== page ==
Winter warm-up: Regionally inspired, upscale fare at the airy, window-filled curATE café (reservation only).
Don’t miss: The fall/winter member exhibition, featuring recent work from SVAC artist members. Manchester, VT;

Sugarloaf Mountain
Photo Credit : Sugarloaf

29. Ski the snowfields of Sugarloaf

A few miles north of Kingfield, ME, Route 27 curves to the right and the trees suddenly part, revealing the spectacular visage of Sugarloaf, its sparkling snowfields rising more than 4,200 feet above the Carrabassett Valley.

From a distance, you spy white ribbons of trails that descend from the lower snowfields, then wind down the mountainside through the trees. Up close, you see wind-stunted trees draped with snow. These are the “snow ghosts” that skiers weave through while dropping down some of the steepest chutes in this part of the country.

The snowfields are a short walk from the top of Timberline Quad, the only lift service to above-treeline skiing in the East. No matter where you ski on the mountain, the snowfields seem to beckon. Some ski the front side of the fields, in sight of buildings and people, and where groomers keep one trail, White Nitro, in shape. Others head toward the back side, where the mountain grows quiet, with nothing in sight except snow and rock and more mountains and distant valleys, as if you’ve entered another world altogether.Carrabassett Valley, ME;

Sleigh rides at Nestlenook Farm
Photo Credit : Sal Capirchio

30. Go dashing through the snow at Nestlenook Farm

Snow, your sweetheart, and a one-horse open sleigh—does winter in New England get any more romantic? At Nestlenook Farm, you can book a private sleigh ride for two (or up to 12, if you’d like company). Public rides for up to 15 passengers are also available. Bring your blanket, and maybe ice skates to take a spin on lovely Emerald Lake. Prefer to self-power? Nestlenook boasts extensive snowshoe trails, too.Jackson, NH;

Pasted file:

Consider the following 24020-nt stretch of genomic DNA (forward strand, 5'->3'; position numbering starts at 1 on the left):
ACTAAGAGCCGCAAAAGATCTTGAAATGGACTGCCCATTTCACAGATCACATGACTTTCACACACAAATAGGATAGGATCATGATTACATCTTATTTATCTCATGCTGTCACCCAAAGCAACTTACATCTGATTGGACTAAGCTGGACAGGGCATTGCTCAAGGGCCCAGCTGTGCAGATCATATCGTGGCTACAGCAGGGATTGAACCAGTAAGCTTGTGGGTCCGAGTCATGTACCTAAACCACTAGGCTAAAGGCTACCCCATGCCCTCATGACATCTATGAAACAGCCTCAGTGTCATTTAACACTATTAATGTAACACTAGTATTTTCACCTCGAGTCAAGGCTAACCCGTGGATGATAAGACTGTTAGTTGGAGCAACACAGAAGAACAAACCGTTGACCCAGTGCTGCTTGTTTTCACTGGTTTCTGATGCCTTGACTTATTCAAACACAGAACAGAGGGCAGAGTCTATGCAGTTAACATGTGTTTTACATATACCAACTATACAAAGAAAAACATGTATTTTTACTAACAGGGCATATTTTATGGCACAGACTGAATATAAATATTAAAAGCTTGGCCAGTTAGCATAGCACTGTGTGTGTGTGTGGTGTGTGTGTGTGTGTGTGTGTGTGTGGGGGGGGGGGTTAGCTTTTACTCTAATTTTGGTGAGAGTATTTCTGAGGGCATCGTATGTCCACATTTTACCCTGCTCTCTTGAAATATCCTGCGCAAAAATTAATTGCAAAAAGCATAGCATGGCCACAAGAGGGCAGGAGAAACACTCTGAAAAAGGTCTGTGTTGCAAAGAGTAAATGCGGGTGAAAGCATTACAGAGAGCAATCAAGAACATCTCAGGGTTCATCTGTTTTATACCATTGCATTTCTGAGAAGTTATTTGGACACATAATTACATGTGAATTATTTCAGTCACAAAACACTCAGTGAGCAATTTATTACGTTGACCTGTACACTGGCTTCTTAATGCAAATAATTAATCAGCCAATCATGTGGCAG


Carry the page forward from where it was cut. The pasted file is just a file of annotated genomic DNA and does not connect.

The Clark
Photo Credit : Gabriela Herman

31. Commune with art and nature at the DeCordova

Snow-dusted sculptures await you on the 30 rolling acres of the DeCordova Sculpture Park and Museum in Lincoln, MA, where 60 works by notable 20th- and 21st-century artists are on display year-round. Or go west to explore The Clark’s 140-acre campus in Williamstown, MA. Tuesdays through Sundays, you can borrow snowshoes for an outdoor adventure, then step indoors to warm your toes and feast your eyes with a slow stroll through the galleries.;

Jay Peak Pumphouse Water Park
Photo Credit : Jay Peak Resort

32. Splash down at the Jay Peak water park

When the weather outside is frightful, the 60,000-square-foot Jay Peak Pumphouse water park in Vermont offers up H₂0 at a steady 86 degrees, prime lounging opportunities, and an array of waterslide adventures that seem to test the laws of physics. Mix in a lazy river and a poolside bar, and voilà: Inside, it’s so delightful. Jay, VT;

Outdoor Rink at Newport Harbor Island Resort
Photo Credit : Kiel James Patrick

33. Bundle up for a seaside skate

Magnificent views of Rhode Island’s Pell Bridge make the outdoor rink at Newport Harbor Island Resort a can’t-miss for skaters. Even better: timing your visit with February’s epic 10-day Newport Winter Festival. Newport, RI;;

Bretton Woods Canopy Tour
Photo Credit : Courtesy of Omni Mount Washington Resort

34. Zip along the ultimate canopy tour at Bretton Woods

The western White Mountains are the backdrop for the Bretton Woods Canopy Tour, a multihour, through-the-woods experience that escorts visitors down New Hampshire’s largest ski mountain in a completely novel way. Sky bridges, rappel lines, and zipline speeds of up to 30 mph all highlight a winter experience that will warm the hearts of even the most committed skiers and boarders. Carroll, NH;

Batson River Brewing
Photo Credit : Heidi Kirn

35. Take winter outdoor dining to cozy new heights

The alfresco options that sprouted up all over New England during the pandemic era may be less numerous these days, but some are so inspired that they remain permanent fixtures—and even top tables. Most glamorously, the Gondola Village at Ocean House in Watch Hill, RI, serves haute après-ski fare in restored vintage ski gondolas that seat up to four. Millwright’s in Simsbury, CT, has a row of elegant greenhouses that function as private dining rooms for two to five patrons, with a view of the restaurant’s signature waterfall. And at Batson River Brewing in Kennebunk, ME, the wildly popular “fishing shacks” offer a cozy retreat for up to six, complete with party lights, plaid throws, and a menu of poutine, burgers, and house-made beers and spirits.;;